Story: Paul Dini returns to writing duties after delivering a compelling and satisfying story in Asylum, and once again excels. Without wanting to spoil any plot points, Dini and Rocksteady have crafted a fantastic story that more than holds it own with some of Batman's greatest adventure's. Fan service is at an all time high, with a super-villian count that makes Arkham Asylum look pretty small scale. As well as the return of the Joker (with Harley Quinn), we have Hugo Strange, the man seemingly behind the setting up of Arkham City, The Penguin, Mr Freeze, Posion Ivy, Zsaz, Deadshot, and a few more I won't go into for fear of spoilers. Well maybe one more, The Riddler is back, and this time as well as the trophies (some of which can only be collected by Catwoman) we also have movement challenges, which are trophies that can only be collected by hitting a series of riddler pads in sequence, or hitting questions marks with Batarangs. They range from simple to mind warpingly difficult. The more trophies you get, the more of The Riddler's side quest you unlock. Which involves rescuing hostages from increasingly difficult Riddle Rooms.

Graphics: Graphically Arkham City isn't much different from Arkham Asylum. Which isn't really a bad thing as Arkham Asylums look and subsequently the atmosphere created by it, was one of the games strongest points. The game walks a line between the gritty realism of the Batman films, and the flamboyance of the graphic novels. Whilst it isn't a technical tour de force, it certainly re-creates the dark atmosphere of Arkham Asylum. If you were in the business of picking nits you could comment of the textures starting to look slightly dated, and the re-use of many on the animations from Asylum, how to do so would be doing a disservice to a game that captures the feel of Batman like no game has done before.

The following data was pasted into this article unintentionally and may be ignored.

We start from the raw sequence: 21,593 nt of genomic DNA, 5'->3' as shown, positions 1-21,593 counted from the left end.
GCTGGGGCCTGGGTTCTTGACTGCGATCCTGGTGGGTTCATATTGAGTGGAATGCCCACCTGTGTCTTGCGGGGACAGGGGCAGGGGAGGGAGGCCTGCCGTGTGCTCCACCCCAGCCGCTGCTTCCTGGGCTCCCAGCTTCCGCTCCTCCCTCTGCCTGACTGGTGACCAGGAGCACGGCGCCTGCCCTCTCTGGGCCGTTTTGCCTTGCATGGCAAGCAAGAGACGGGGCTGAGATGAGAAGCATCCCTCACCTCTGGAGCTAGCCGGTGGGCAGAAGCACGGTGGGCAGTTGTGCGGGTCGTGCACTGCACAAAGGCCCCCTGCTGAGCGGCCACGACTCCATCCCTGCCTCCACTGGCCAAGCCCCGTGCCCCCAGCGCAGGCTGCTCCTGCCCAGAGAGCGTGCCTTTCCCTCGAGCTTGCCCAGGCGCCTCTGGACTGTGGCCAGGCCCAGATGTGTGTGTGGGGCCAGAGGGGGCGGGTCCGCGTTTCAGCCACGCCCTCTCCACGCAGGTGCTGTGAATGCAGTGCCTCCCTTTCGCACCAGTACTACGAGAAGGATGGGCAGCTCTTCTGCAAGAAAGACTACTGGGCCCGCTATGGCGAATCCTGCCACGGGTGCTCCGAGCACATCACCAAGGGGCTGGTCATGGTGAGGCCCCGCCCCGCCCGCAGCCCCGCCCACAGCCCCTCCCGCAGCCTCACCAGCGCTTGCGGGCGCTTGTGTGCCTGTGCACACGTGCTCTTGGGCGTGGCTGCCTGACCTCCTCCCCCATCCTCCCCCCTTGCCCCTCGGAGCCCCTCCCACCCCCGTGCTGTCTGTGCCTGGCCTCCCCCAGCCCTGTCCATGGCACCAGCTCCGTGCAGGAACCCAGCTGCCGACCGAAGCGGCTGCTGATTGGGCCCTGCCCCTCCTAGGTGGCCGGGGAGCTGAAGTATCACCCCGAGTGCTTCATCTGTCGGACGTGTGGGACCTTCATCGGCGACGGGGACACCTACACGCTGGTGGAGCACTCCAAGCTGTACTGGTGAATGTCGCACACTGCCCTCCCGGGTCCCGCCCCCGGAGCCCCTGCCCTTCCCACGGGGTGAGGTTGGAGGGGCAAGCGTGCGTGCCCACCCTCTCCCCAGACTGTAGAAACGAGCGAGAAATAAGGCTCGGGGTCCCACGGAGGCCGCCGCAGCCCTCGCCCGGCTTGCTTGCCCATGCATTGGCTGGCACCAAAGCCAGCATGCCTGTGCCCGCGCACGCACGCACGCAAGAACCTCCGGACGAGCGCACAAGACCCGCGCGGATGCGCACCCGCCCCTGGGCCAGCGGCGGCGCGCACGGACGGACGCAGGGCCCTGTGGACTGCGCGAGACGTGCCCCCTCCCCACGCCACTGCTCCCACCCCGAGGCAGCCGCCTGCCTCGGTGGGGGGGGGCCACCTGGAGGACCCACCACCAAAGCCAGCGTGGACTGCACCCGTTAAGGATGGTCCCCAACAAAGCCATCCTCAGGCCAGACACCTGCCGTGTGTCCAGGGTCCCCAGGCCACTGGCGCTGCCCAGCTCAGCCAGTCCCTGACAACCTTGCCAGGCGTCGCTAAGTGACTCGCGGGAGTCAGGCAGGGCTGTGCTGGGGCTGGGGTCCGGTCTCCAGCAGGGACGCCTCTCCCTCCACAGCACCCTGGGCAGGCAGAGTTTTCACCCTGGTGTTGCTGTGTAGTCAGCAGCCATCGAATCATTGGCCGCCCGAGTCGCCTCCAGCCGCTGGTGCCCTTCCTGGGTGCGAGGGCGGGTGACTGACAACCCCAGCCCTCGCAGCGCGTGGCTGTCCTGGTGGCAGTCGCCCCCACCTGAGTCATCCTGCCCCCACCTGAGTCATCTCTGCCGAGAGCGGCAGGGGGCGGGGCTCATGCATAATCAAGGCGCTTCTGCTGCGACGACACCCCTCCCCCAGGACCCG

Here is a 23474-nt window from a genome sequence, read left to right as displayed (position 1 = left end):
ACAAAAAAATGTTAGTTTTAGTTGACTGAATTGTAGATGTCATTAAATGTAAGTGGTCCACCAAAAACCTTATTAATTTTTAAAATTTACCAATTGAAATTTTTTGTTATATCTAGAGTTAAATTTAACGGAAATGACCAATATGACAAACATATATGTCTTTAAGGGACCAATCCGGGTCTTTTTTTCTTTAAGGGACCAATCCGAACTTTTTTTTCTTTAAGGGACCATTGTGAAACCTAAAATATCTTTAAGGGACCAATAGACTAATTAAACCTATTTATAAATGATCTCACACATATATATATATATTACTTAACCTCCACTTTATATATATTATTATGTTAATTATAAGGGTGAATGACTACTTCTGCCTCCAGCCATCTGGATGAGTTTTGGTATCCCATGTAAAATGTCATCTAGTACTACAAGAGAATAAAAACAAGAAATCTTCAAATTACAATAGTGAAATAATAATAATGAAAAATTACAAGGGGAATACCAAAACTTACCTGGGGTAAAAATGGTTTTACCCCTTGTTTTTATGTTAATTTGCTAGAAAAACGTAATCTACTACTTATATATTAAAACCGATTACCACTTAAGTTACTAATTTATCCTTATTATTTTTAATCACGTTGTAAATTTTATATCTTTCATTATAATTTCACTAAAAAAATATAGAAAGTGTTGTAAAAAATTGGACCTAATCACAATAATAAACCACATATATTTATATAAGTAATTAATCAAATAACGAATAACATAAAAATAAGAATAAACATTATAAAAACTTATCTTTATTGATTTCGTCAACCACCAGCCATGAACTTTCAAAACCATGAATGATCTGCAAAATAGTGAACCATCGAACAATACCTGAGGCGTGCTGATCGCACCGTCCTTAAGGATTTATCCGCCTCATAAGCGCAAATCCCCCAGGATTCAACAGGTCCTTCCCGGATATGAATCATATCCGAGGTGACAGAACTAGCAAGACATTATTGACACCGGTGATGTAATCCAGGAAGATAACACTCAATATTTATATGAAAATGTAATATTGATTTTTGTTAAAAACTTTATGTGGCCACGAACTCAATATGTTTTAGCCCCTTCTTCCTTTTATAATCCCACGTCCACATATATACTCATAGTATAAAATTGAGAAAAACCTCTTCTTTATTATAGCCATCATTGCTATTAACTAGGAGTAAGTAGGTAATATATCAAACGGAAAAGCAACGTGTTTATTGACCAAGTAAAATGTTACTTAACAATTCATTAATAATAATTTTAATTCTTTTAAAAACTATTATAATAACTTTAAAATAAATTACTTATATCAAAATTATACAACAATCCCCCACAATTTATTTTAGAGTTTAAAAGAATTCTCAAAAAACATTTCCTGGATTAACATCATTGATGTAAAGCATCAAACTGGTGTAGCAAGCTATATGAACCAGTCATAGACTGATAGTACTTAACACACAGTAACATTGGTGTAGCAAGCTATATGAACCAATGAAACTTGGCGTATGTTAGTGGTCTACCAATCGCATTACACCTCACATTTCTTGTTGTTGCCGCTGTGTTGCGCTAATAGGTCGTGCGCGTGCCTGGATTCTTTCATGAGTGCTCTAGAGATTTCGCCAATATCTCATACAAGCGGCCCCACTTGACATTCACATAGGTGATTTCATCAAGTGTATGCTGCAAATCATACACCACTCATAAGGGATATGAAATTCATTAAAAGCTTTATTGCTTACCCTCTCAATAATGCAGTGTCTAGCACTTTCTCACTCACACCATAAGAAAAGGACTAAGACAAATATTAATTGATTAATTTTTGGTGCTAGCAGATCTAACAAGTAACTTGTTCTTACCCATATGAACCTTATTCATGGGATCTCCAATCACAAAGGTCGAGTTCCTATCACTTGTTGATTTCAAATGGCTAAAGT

Longevity/Replayability: Again, the game shines here. Sure, if you wanted to just blast through the main story mission and ignore or else you will probably be done in 7-10 hours, however you will have missed so much of the game, and subsequently wont have as many of the upgrades so will probably have a harder time. Wheras if you start to delve deeper into Arkham City, take on all the side quests, focus on finding out just where The Riddler is holed up by collecting over 400 Riddler Trophies/Solutions you will be playing for a long long time. When you eventually do finish the game the first time round you then get to jump into the New Game +, very 'in' this generation! This allows you to play though the story again, starting with all the upgrades you gained on your previous playthrough. Its not as easy as it sounds though, as this times the enemies are tougher to defeat, and packing far more of a punch. Indeed some of the battles facing big groups of thugs become a test of skill and patience, you go swinging in hammering X and you will be sent back to the Batcave to lick your wounds. Indeed you could be play Arkham City for a long time, especially when factoring in the soon the be released Robin and Nightwing Challenge Room DLC's coming soon.

I can say with some confidence that, in my opinion, Batman: Arkham City is not only a step up from Arkham Asylum, not only the greatest superhero game of this, or any generation, but one of the true all time great action-adventure games. Fans of Batman will once again be delighted with the care and attention taken by Rocksteady with what is now one of THE big licenses in gaming. Batman can proudly perch atop a gargoyle safe in the knowledge that as far a superhero's in the world of gaming, he is currently the undisputed king.


Reviewer's Score: 9/10 | Originally Posted: 10/31/11

Game Release: Batman: Arkham City (EU, 10/21/11)